Getting the most from your car in terms of performance and economy is a great way to improve your overall driving experience and save money on your fuel costs over the months and years. While tuning a car for optimal performance may sound daunting and complicated to many casual motorists, you may be interested to hear that it can be done in as little as 30 minutes, by ‘remapping’. In this guide, we’ll explain what the term ‘remapping’ means, and what happens when you remap a car.
In this guide, we’ll explain what the term ‘remapping’ means, and what happens when you remap a car.
Remapping, sometimes called ECU tuning, is when the settings of a car’s ‘engine control unit’ (ECU) is altered to improve several areas of the vehicle’s performance. By overwriting the existing settings with new software, the owner can re-programme the car to manage the fuel injection, airflow, sensors and more (within legal limitations).
Remapping a car changes the manufacturer’s default settings and software on the ECU, replacing it with new software which can be tweaked and customised to the owner’s specifications (within legal limitations).
When a vehicle is remapped, the old ECU software is overwritten when the customised software is plugged in to the car’s serial port (sometimes referred to as an OBD port). This simple functionality has made the process of tuning a vehicle considerably easier, and has created many jobs for tuning engineers and specialist ECU software developers.
As mentioned above, remapping allows you to alter the performance of your vehicle by altering how the engine drives the car, however, it’s how the driver chooses to use the tuned car that ultimately decides what effects the ECU tuning will have.
For example, it’s a common belief that remapping a vehicle has no effect on fuel economy, however, this technically isn’t true. As the result of ECU remapping, a car usually sees an increase in power, which can come at the expense of higher fuel consumption. Owners will often drive their cars more ‘enthusiastically’ after remapping, accelerating quicker when possible to enjoy the noticeable difference in output their car has, and therefore, further increasing fuel usage.
On the other hand, if the driver chooses to change their driving habits to make the most of the increased power and torque throughout the ‘rev range’ and gear changes, then fuel economy can be improved. It really comes down to how the driver chooses to use the tuned car which decides how economic it becomes.
Remapping a vehicle can also have an immediate effect on speed and power; in some cases, remappers claim to have increased horsepower by 30-40bhp, and torque up to 80nm!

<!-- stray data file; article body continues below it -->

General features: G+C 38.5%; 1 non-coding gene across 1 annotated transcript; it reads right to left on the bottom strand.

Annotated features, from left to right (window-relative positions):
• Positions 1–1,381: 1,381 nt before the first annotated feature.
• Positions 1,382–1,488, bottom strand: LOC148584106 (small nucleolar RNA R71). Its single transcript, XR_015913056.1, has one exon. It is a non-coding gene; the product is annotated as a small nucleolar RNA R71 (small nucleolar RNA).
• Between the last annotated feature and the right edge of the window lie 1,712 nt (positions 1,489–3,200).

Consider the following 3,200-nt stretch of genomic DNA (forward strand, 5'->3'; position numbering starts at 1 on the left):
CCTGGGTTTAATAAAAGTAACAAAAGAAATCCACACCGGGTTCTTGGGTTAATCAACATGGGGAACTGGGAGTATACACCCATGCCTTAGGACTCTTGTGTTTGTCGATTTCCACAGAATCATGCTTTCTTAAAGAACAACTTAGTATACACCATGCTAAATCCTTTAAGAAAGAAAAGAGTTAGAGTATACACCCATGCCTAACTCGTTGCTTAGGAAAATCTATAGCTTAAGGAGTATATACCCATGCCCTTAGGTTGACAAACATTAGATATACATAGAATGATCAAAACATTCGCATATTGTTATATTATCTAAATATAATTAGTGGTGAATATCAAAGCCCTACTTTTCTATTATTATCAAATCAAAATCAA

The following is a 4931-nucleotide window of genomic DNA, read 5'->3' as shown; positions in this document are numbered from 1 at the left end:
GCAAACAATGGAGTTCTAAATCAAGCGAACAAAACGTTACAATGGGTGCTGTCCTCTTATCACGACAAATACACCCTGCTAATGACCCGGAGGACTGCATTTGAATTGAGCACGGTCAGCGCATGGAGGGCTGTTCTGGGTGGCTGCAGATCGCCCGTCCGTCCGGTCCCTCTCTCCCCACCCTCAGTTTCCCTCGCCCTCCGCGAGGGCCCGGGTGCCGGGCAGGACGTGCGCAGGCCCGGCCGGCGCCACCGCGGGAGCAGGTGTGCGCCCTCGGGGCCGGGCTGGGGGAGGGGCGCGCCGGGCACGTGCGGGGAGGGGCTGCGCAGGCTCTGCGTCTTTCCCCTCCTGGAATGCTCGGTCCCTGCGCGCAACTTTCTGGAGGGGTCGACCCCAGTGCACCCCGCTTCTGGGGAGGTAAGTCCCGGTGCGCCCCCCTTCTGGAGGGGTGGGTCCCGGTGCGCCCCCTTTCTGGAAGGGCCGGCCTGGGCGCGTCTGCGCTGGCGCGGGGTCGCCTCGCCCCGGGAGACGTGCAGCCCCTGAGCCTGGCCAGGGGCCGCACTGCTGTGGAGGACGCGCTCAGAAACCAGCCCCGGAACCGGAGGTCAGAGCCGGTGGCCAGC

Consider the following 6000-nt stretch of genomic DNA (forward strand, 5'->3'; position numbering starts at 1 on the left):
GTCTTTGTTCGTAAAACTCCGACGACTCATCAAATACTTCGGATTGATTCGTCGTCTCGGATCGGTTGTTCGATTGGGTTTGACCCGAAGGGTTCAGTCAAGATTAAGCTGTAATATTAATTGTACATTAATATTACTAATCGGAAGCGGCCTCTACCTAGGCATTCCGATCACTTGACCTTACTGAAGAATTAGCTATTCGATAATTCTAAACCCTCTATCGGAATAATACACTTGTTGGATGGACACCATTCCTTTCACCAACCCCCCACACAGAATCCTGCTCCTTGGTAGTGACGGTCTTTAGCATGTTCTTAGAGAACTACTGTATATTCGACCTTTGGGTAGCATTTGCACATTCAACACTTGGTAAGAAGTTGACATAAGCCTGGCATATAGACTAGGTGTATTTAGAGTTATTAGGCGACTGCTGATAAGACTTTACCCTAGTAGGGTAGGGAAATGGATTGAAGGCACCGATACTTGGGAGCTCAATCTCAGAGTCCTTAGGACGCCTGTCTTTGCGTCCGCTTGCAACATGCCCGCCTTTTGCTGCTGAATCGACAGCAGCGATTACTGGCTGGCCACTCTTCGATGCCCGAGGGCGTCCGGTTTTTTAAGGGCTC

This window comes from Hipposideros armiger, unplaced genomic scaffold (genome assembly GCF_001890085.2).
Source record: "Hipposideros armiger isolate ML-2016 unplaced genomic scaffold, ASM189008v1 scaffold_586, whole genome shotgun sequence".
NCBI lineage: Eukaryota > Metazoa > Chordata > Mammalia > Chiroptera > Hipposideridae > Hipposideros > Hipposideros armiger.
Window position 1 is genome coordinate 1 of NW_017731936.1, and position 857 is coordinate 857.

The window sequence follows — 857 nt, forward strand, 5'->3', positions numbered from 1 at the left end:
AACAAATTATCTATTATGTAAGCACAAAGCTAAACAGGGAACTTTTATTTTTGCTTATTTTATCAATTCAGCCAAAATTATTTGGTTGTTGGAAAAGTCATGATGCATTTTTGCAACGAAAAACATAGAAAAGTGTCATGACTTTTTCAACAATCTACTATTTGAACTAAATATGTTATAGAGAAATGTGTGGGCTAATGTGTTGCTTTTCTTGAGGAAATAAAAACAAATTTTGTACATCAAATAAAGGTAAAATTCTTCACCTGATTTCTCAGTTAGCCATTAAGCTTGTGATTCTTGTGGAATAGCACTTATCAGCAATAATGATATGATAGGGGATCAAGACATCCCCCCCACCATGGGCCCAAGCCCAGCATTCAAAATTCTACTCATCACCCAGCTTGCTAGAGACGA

A car’s engine can also become more responsive, allowing the driver to overtake more easily. This can also cut down on the number of gear changes the driver has to make, allowing them to handle situations that require more torque without dropping down to lower gears. Again, this can help boost fuel economy if used strategically.
Many people might wonder 'Is remapping a car good or bad?" As with all car modifications and maintenance, remapping a vehicle does come with risks and downsides, so it’s worth bearing these in mind before you decide to go ahead with the process.
Firstly, it’s important to remember that not all cars can be remapped, usually due to their age. Typically, cars produced before 2000 are too old and don’t feature the car remapping software needed to optimise the vehicle’s performance.
If you aren't an expert in the industry it is not advisable to remap your own car. Choosing a reputable company to carry out the remapping is a good way to reduce the risk of anything going wrong. More established businesses that provide a remapping service will offer a lifetime warranty on the replacement software, giving you a safety net should you notice any issues in the future.
Remapping can also affect your insurance premiums. It’s very important that you inform your insurance company of this (or any other) modification, so you do not risk leaving your policy invalid should you need to make a claim. Some insurers refuse to insure a vehicle that has been remapped, so it may well be worth checking with them beforehand to see how the process would affect your premiums, and if the increased prices are worth the increased performance!
If you are looking for a way to get the most from your current vehicle, a performance remap may well be the answer. The process has many benefits as well as downsides, and a reputable remapping company will be more than happy to explain those to you before you decide to go ahead.
If you’re planning on buying a new car and tuning it for optimal performance, find out how much your old car is worth by entering your number plate into the car valuation tool. From there, you can sell your car quickly and easily at one of our 250+ UK branches; with an average drive-time of just 15 minutes from anywhere in the UK, selling with webuyanycar.com couldn’t be easier!